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Dry Fly Fishing is here, but...

Wednesday, July 03, 2013

[By Bert Horsley] It is always a great time casting dry flies to active fish, but it is important not to forget that visible action on the surface doesn't mean there is no action going on below as well. Unless the fish are selectively surface feeding strictly on a specific phase of the natural, chances are good that there is a lot of action down below as well, and doubling up on your flies will greatly improve your chances of getting into some fish. When your dries are getting consistently rejected or not drawing great attention, a good option is to add a dropper off of the lead fly and see how the fish respond. It is a tough thing to try anything but a dry fly when you can see rising fish all around you, but this is a great way to interest fish that are not being fooled by your dry.

When I was first introduced to this approach at presenting flies during obvious surface action I was astounded at how much more productive the subsurface flies were than the dries, and in that particular instance the surface was near boiling with rising fish. Initially, we were casting some "match the hatch" caddis patterns to the risers, but this did not draw any interest from the fish. Next, we did some experimenting with some subsurface patterns and we found "the" pattern they were after. Once we had the right rig the fishing turned on quick. Even though the fish were hitting the surface hard, we were really producing subsurface. That trip was a real learning experience for me and it has really opened up my options when I am getting stumped on the surface. Here are a few tips that can helps you when you are in the midst of some surface action that isn't producing.

First, if you can throw a good hatch matching pattern with a dropper off of it then keep that dry on the line. This is your best bet at having two legitimate chances on the water at once. If the dry pattern you want is to difficult to spot through the naturals or not handling the dropper well you may need to switch up the lead fly to a larger, more visible, or better floating fly. It is still good to choose a fly that has a chance at getting some action and one that is as close to the insects on the water as possible, but it is also not out of the question that an attractor will bring fish up too. Once you have decided to add a second fly, you have to choose which one. Starting with an emerger pattern for the naturals that will get caught in the surface or ride just below is a great place to start. Work with a few patterns and sizes to see what draws attention. Keep your eyes locked on the dry and set the hook with any type of suspicious movement. Also, don't be surprised to get strikes on the dry as well, since this is still a very real possibility. If, after a number of pattern changes there is still no action, choose a nymph that matches the naturals and drop that off of the dry. Continue to experiment with similar patterns until you get on the one that gets the action.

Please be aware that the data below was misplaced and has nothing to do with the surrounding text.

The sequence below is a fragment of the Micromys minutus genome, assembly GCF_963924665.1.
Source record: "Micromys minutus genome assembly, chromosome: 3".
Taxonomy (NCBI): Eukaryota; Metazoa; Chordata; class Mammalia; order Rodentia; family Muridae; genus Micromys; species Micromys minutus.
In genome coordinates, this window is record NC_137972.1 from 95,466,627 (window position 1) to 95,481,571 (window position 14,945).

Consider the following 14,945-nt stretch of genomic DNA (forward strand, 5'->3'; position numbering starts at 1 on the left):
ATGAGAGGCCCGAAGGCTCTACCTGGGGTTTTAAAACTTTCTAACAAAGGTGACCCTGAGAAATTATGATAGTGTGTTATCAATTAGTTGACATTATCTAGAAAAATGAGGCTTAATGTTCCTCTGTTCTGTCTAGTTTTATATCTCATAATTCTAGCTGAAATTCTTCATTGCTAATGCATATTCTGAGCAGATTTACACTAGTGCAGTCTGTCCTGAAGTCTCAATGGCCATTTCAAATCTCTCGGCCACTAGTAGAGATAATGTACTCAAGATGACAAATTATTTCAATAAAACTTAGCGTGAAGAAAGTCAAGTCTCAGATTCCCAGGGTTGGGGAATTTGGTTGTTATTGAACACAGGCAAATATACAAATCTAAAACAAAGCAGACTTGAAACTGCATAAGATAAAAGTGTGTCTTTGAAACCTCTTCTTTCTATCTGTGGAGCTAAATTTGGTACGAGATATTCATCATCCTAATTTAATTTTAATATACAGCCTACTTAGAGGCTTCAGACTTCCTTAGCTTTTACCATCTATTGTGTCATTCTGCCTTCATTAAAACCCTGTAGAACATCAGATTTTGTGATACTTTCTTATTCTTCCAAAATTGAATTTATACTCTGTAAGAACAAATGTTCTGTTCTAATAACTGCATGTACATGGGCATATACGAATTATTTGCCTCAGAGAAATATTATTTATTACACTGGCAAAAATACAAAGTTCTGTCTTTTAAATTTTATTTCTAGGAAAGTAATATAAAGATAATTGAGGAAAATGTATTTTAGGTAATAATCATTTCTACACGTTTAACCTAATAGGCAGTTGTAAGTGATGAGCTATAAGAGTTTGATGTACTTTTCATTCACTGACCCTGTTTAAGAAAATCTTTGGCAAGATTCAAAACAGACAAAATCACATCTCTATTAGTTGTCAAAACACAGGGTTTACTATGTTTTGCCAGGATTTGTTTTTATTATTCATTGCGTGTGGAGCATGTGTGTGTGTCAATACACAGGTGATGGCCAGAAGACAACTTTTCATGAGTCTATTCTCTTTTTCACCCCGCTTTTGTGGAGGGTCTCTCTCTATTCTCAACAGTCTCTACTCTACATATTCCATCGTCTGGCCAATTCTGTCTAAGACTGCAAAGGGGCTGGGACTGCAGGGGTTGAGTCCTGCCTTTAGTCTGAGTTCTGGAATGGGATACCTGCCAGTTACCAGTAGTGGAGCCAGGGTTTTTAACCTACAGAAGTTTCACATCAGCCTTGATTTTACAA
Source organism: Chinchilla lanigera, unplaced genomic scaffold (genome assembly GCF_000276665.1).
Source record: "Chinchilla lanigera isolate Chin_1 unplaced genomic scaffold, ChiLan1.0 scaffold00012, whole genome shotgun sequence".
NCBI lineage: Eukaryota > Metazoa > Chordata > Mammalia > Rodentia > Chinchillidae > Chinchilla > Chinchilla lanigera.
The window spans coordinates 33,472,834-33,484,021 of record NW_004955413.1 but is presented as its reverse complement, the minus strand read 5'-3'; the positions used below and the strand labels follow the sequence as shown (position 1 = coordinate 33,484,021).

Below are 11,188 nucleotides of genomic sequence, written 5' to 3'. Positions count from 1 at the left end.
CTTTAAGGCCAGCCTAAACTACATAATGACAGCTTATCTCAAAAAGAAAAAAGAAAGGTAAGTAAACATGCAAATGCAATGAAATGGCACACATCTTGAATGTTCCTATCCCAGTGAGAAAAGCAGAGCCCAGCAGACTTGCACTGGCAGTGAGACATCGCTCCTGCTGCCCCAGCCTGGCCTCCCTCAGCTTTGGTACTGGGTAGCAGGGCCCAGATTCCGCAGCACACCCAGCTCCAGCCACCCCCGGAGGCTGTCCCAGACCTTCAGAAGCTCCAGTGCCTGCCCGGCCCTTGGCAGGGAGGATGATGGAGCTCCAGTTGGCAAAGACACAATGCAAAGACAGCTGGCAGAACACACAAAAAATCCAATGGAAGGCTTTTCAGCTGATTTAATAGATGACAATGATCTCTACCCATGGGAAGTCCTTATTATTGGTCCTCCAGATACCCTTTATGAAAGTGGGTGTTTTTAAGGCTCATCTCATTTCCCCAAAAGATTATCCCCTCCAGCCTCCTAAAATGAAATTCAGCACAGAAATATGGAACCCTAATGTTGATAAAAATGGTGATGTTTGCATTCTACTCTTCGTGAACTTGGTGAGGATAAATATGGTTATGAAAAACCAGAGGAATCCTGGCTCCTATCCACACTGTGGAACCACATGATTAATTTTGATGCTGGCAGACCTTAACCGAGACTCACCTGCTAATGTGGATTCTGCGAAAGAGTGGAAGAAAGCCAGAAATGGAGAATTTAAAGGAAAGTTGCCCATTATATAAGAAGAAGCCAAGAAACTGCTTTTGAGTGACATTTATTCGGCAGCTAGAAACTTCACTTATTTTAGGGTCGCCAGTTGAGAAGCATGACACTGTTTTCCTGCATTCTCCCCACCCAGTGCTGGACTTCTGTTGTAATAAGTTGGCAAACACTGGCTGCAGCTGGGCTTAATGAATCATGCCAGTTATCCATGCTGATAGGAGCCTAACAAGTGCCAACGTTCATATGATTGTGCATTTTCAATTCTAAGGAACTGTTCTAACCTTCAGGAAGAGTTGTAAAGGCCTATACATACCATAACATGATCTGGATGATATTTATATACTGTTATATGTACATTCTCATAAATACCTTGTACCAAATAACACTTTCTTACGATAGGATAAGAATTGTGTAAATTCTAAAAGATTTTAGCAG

Don't let getting stumped on the surface frustrate you too much during your time fishing. Have the patience and flexibility it takes to experiment with a variety of set-ups to find which one works. We all love catching fish on dries, but when they aren't getting it done, take it below the surface and catch some fish.

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